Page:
Why Conversation as a Tool

What is vs what should be

“The trouble is that circumstances must dictate what you do. But too many people are looking at ‘what is’ from a position of ‘what should be’.”

[Bruce Lee]

This is a quote from The Warrior Within that says it’s time to start acknowledging where we are starting from rather than where we think we should be. The context was a movie, Return of the Dragon, where he was in a face-off with Chuck Norris. He noted to the Washington Star that Chuck Norris’ style was too rigid, because it was the only style he had been trained in, he did not know how to step out of it or adapt to what is unfolding.

Bruce Lee applied the quote to his style of martial arts, which he considered a ‘no-style’ because, he said, as soon as we take on a method, it traps us and confines us as individuals. The circumstances of our work and lives change constantly, so we need options, and the freedom to use them.

“There should only be tools to use as effectively as possible. The highest art is no art. The best form is no-form.”

We do get attached to technologies, our version of styles, because they come with their own set of features and ways of doing things. Before we realize, we're limiting ourselves based on the constraints of the technology we're using.

The very nature of conversation as a process that happens at many levels makes it a good ‘no-style’ tool to use. For example, we all have ways we use to talk ourselves into doing/not doing things, persuade/dissuade others, and in turn agree/disagree or go along with/question what others say and circumstances dictate. 

Many internal-external actors play a role in creating our reality as well, helping us form and shape opinions, decisions, and actions even as we may not be aware of them initially. We're more interconnected — and interdependent than ever, and yet “despite this worldwide system of linkages, there is, at this very moment, a general feeling that communication is breaking down everywhere, on an unparalleled scale,” says David Bohm in On Dialogue.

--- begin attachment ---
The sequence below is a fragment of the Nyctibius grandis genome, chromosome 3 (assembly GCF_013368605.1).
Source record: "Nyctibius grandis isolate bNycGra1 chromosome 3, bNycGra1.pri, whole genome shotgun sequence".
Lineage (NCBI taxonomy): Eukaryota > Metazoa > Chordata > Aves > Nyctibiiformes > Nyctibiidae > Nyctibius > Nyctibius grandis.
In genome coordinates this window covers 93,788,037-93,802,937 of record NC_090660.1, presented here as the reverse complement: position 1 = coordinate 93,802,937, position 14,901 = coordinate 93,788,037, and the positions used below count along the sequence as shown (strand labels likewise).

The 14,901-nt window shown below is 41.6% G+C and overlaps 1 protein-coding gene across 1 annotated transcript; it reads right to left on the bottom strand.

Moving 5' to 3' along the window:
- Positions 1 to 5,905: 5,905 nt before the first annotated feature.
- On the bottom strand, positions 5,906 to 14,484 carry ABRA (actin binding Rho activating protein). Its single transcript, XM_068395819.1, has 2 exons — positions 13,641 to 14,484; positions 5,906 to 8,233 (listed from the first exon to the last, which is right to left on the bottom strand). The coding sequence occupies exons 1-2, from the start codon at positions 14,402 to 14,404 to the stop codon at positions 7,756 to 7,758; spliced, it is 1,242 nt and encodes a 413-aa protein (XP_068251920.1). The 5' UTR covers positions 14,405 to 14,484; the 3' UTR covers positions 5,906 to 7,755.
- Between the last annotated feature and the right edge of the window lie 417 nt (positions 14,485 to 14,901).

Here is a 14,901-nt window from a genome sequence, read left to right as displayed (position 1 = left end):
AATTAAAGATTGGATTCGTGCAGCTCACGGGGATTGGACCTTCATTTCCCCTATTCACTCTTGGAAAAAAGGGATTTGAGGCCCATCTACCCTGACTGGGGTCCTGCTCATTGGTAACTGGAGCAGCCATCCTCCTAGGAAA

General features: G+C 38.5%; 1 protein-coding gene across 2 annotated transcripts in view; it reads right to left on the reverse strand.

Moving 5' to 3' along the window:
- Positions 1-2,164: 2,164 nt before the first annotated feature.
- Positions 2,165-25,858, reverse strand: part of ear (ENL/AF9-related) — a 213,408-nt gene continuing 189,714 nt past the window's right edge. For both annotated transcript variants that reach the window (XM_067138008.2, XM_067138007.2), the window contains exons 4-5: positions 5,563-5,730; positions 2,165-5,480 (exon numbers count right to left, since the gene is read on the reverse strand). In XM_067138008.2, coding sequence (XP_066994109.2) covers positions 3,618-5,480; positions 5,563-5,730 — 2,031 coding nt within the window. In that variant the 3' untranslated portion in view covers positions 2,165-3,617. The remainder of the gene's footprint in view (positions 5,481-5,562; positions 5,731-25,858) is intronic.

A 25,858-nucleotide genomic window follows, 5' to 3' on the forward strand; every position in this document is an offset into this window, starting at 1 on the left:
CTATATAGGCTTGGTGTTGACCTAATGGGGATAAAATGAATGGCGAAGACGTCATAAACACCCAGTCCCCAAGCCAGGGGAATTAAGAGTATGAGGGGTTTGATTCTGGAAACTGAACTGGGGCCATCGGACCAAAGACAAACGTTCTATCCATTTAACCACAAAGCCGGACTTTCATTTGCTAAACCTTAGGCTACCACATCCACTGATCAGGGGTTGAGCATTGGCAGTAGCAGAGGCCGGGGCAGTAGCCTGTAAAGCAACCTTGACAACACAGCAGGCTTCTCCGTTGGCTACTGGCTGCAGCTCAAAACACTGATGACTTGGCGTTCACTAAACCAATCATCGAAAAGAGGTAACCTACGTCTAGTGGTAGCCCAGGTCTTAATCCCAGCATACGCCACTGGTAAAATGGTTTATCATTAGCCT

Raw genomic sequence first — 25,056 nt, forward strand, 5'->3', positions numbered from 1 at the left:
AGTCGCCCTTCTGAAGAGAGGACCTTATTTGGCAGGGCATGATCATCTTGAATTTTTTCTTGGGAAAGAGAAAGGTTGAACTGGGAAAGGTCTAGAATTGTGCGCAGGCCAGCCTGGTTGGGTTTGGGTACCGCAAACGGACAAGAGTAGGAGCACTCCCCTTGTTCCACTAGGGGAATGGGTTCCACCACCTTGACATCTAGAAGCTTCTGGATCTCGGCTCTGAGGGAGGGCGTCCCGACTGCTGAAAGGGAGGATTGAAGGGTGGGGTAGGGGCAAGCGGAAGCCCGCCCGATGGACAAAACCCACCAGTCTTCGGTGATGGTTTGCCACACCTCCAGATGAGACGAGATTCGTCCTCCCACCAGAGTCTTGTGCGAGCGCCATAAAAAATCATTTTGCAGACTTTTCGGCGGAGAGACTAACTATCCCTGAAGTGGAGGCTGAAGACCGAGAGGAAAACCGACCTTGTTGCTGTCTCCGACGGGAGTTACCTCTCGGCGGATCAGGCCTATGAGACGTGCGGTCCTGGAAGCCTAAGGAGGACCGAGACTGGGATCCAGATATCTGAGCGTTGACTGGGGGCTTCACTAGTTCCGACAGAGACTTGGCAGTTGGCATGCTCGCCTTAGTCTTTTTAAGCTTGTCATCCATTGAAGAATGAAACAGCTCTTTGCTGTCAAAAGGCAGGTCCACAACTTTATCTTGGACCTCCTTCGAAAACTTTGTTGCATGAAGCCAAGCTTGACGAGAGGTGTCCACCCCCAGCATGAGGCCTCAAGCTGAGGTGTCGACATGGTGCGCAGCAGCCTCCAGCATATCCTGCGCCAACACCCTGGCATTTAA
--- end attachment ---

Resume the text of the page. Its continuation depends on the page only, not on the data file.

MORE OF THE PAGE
We're unable to talk with each other in a way that leads to understanding and potential connection. The dynamics in a group, a business, an entire culture… these relationships and our social nature drive what we pay attention to. Sometimes we go along with decisions even when it comes at a higher cost to our individual values.

Conversation is a tool we can use to reclaim how to pay attention and give a voice to our thoughts and actions. Good communication eludes us when we need it the most, when the stakes are high, opinions are different, and strong emotions are involved.

In Crucial Conversations Patterson, Grenny, McMillan, and Switzler explain why we do our worst when it matters the most we're designed wrong, our bodies conspire against us in dicey situations, we're under pressure from getting blindsided, we're stumped for lack of perfect practice on how to deal with it, and to top it off, we act in self-defeating ways.

It sounds like Chuck Norris in Return of the Dragon, we resort to what we know, consciously or automatically. Yet dialogue is powerful, the ability to slow things down and check in with each other can help us rescue or prevent so much grief. When we can say, “Hey, can I check something with you?” we avoid what the authors call the Fool's Choice the binary either/or, speak or suffer.

It's foolish to think those are the only two options we have because we don't know what we don't know, and dialogue can help us draw it out in the open. This is how we create shared meaning and introduce fairness and opportunity. When we know more, we can make better decisions.

This is why I talk about conversation as a tool. To take control of the conversation, achieve SMARTER Aims, we need to discover our purpose. Addressing our own needs and desires is a great starting point for approaching others with clarity, energy, and poise.

See also why seeking approval from others is at odds with individual evolution, how barriers are the universal experience, and the universal language of human relationships.